There's even a torch app that shines the LED photo light like a beacon, with a setting to send out an SOS in Morse code. Morse code on a phone is unquestionably awesome, especially if you hang out on fishing boats or around telegraph operators. But the problem is finding these options among the YouTube apps and music-quiz games that fill every nook and cranny of the Yari's user interface.
If you don't mind spending plenty of time looking around the phone, or reading the manual, you might love the tombola of features, but we think you're more likely to either be overwhelmed by them or just consider them annoying clutter.
Never cry Yari
In our tests, the Yari's call quality was very poor. Even with the volume turned up to full, we struggled to hear calls. It was so bad that we're tempted to blame our specific test handset, rather than all Yaris.
We also found the flat keyboard slightly uncomfortable to use because of the lack of raised buttons. There's some feedback, so you know when you've pressed the keys, but we found their soft travel unsatisfying.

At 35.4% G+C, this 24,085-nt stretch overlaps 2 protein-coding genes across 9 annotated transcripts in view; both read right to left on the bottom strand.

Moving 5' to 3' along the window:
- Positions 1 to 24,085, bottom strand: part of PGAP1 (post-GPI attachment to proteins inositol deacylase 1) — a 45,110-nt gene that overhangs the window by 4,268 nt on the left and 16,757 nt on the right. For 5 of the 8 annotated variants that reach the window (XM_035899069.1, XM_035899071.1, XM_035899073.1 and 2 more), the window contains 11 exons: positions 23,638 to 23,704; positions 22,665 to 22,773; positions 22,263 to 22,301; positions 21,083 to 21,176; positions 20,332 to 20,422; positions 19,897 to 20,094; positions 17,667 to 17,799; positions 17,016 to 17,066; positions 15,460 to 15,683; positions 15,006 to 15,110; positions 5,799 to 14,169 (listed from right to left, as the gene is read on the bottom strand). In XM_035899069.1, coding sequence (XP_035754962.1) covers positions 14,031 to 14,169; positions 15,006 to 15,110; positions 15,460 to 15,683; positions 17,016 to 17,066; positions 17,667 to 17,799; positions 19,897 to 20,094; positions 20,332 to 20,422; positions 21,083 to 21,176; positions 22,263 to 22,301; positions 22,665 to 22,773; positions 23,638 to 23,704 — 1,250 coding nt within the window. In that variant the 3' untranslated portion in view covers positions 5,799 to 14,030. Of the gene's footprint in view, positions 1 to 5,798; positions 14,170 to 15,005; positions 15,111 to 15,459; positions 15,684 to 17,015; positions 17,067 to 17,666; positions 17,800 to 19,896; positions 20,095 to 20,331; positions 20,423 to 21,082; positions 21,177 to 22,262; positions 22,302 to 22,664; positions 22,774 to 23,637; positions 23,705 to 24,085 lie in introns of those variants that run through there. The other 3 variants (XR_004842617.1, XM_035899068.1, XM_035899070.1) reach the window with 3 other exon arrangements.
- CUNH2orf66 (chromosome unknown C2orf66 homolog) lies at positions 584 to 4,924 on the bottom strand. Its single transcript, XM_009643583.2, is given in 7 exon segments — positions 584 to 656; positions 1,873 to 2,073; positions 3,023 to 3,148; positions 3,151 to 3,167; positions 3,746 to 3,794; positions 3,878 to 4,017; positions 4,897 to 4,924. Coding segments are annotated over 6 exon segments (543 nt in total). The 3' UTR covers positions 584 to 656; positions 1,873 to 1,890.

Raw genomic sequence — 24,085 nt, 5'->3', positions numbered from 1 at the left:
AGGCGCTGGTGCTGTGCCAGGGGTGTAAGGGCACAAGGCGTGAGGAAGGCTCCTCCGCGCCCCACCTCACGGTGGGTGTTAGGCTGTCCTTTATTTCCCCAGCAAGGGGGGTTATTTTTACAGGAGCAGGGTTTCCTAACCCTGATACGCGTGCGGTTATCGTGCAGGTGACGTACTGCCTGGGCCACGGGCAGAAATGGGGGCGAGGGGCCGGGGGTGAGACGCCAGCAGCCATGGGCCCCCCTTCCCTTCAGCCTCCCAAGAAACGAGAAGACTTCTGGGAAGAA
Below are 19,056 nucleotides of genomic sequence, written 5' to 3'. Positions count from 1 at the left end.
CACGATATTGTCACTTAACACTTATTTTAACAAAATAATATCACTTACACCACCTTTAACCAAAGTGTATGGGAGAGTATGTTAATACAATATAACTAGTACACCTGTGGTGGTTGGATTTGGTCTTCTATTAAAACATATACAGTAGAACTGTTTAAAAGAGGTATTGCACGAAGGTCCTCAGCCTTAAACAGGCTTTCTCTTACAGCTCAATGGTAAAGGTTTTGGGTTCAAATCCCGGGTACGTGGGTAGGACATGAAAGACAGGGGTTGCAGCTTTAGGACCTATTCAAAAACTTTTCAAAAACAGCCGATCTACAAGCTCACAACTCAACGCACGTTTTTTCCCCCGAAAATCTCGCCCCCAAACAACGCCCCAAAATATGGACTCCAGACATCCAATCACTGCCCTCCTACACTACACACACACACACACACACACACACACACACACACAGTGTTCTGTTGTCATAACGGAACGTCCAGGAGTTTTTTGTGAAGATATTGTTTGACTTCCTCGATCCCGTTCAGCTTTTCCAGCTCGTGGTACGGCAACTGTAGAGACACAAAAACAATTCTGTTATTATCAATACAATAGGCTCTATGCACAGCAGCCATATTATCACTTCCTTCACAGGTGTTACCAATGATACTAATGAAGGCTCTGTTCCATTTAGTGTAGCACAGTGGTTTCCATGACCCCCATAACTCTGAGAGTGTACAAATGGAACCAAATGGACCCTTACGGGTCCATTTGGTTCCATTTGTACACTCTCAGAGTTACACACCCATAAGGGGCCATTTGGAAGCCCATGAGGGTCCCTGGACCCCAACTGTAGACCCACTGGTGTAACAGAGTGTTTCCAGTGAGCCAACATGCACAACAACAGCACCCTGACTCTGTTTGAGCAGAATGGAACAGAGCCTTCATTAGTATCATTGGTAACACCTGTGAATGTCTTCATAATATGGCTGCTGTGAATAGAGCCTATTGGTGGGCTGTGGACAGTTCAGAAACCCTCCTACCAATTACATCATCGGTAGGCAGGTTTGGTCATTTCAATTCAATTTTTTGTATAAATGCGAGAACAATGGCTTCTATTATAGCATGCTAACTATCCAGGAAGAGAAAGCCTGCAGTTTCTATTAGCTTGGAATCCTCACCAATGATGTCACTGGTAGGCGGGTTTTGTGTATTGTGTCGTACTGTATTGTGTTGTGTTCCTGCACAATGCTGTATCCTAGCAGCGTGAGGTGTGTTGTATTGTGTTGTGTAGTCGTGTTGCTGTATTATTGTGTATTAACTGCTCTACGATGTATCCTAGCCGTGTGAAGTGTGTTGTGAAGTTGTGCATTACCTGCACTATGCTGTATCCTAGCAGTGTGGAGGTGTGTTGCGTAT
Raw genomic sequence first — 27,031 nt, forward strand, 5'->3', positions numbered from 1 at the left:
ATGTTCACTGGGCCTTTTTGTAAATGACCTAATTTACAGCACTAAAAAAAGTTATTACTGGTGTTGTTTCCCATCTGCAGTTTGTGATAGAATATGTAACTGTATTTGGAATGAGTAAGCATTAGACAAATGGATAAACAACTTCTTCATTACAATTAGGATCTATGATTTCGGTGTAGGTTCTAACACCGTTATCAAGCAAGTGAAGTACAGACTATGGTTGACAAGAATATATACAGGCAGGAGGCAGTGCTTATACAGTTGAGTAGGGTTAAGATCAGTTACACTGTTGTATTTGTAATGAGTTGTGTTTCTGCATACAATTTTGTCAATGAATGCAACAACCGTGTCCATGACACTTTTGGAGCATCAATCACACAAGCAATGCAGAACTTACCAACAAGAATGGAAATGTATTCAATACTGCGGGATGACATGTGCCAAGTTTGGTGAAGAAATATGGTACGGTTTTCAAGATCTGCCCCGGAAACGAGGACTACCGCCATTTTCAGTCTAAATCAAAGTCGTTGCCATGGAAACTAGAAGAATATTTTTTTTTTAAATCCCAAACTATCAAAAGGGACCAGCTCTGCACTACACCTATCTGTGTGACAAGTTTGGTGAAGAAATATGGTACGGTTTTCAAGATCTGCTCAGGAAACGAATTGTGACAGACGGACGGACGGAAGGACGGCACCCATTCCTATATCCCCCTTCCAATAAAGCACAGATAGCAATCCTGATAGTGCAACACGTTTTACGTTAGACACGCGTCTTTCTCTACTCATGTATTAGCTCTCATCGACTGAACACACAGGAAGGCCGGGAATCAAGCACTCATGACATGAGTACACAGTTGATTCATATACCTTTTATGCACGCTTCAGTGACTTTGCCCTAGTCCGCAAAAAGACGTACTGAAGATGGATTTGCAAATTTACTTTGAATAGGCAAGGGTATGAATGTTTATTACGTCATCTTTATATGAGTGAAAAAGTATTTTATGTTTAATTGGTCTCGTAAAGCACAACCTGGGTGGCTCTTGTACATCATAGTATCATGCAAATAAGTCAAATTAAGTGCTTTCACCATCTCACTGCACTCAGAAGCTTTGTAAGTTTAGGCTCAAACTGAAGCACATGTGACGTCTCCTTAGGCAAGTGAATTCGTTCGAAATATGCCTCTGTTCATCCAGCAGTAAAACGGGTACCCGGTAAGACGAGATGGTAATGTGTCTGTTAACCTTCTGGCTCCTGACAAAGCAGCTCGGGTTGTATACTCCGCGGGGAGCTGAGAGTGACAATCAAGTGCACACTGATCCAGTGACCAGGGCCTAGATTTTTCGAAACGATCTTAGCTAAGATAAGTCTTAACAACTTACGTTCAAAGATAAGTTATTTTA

Sony Ericsson brags about the Yari's mobile-gaming chops, but its small screen and limited power mean it's not that impressive. Also, unless you want to get arrested for accidentally belting the person sitting next to you on the bus, we advise staying away from the gesture-controlled games when out and about. Even without the cheesy games, though, the Yari packs a plethora of low-end features into a generic-looking phone that won't break the bank.
If you're after a Sony Ericsson slider, the vastly superior W995 Walkman has a better camera and music player, a standard 3.5mm headphone jack, and most of the same features. Since it's a few months old, it's also available for £20 per month.
Additional editing by Charles Kloet